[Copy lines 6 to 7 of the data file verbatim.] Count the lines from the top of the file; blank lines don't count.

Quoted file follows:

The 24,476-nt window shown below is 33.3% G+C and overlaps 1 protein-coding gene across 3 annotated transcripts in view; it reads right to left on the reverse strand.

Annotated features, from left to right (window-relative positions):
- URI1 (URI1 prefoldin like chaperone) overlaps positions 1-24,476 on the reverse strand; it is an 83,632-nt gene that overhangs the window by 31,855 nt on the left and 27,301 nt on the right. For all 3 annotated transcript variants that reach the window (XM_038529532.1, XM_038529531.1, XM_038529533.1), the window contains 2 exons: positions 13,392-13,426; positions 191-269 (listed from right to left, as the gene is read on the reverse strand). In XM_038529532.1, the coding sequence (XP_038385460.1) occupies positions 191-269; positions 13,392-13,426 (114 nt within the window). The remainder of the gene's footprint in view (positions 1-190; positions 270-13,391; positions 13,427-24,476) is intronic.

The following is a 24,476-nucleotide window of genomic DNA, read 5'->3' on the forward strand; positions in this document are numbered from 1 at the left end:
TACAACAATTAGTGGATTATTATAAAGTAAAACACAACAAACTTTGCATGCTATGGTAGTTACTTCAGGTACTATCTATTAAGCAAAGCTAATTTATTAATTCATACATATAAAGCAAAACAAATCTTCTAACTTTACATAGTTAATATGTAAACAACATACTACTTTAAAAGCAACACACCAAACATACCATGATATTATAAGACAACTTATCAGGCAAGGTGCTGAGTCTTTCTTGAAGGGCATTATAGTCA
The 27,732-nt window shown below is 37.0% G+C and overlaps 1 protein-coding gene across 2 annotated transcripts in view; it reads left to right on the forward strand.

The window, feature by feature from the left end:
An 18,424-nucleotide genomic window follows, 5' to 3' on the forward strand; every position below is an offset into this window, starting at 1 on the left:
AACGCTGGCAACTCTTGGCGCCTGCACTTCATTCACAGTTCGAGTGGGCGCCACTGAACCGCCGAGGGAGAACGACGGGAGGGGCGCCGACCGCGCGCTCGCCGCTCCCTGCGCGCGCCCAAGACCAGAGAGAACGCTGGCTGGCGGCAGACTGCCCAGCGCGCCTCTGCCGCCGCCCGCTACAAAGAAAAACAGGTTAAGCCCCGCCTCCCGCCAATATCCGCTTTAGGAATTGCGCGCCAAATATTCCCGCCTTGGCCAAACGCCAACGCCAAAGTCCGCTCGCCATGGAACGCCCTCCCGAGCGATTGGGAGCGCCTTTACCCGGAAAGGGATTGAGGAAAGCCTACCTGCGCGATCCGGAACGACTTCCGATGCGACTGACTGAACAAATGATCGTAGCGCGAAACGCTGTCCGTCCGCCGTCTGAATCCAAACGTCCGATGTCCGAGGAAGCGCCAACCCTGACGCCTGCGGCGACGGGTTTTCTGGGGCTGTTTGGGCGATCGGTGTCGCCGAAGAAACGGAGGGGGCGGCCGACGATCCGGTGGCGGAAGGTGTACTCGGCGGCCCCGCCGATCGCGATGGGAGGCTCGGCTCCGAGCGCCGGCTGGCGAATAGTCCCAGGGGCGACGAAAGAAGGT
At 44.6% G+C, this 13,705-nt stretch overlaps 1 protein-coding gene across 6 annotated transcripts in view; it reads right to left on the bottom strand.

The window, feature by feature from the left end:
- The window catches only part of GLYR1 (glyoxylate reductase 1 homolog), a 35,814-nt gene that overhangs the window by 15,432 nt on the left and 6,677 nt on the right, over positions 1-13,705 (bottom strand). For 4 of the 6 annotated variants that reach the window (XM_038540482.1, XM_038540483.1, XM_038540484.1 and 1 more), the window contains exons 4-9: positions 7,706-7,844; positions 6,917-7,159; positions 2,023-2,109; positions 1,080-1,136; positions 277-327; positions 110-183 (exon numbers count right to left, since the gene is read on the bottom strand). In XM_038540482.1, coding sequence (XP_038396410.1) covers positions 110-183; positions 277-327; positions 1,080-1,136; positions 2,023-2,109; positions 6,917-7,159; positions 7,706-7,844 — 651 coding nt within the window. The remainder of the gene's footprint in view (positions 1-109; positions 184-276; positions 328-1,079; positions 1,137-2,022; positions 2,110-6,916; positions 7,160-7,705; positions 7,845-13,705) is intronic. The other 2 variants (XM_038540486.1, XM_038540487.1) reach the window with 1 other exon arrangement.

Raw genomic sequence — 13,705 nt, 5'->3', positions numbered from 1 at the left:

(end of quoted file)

The 27,732-nt window shown below is 37.0% G+C and overlaps 1 protein-coding gene across 2 annotated transcripts in view; it reads left to right on the forward strand.

The window, feature by feature from the left end: